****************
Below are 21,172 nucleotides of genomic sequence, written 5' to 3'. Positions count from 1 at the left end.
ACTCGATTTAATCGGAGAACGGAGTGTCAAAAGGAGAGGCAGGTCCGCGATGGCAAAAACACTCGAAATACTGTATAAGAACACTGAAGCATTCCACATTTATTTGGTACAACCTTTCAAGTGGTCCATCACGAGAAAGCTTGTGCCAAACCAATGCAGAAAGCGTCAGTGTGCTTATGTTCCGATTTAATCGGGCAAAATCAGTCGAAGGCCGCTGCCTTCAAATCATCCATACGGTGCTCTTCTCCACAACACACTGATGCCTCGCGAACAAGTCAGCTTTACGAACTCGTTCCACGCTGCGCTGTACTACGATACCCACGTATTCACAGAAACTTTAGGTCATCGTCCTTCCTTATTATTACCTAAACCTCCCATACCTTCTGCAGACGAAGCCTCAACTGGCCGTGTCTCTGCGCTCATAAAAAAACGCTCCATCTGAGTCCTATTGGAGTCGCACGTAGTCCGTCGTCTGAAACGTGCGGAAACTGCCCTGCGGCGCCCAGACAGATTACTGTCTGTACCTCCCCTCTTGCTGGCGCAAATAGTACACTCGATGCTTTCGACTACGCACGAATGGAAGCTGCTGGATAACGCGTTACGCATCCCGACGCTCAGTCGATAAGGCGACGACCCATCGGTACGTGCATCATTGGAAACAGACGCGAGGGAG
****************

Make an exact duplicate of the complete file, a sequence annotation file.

Below are 21,172 nucleotides of genomic sequence, written 5' to 3'. Positions count from 1 at the left end.
ACTCGATTTAATCGGAGAACGGAGTGTCAAAAGGAGAGGCAGGTCCGCGATGGCAAAAACACTCGAAATACTGTATAAGAACACTGAAGCATTCCACATTTATTTGGTACAACCTTTCAAGTGGTCCATCACGAGAAAGCTTGTGCCAAACCAATGCAGAAAGCGTCAGTGTGCTTATGTTCCGATTTAATCGGGCAAAATCAGTCGAAGGCCGCTGCCTTCAAATCATCCATACGGTGCTCTTCTCCACAACACACTGATGCCTCGCGAACAAGTCAGCTTTACGAACTCGTTCCACGCTGCGCTGTACTACGATACCCACGTATTCACAGAAACTTTAGGTCATCGTCCTTCCTTATTATTACCTAAACCTCCCATACCTTCTGCAGACGAAGCCTCAACTGGCCGTGTCTCTGCGCTCATAAAAAAACGCTCCATCTGAGTCCTATTGGAGTCGCACGTAGTCCGTCGTCTGAAACGTGCGGAAACTGCCCTGCGGCGCCCAGACAGATTACTGTCTGTACCTCCCCTCTTGCTGGCGCAAATAGTACACTCGATGCTTTCGACTACGCACGAATGGAAGCTGCTGGATAACGCGTTACGCATCCCGACGCTCAGTCGATAAGGCGACGACCCATCGGTACGTGCATCATTGGAAACAGACGCGAGGGAG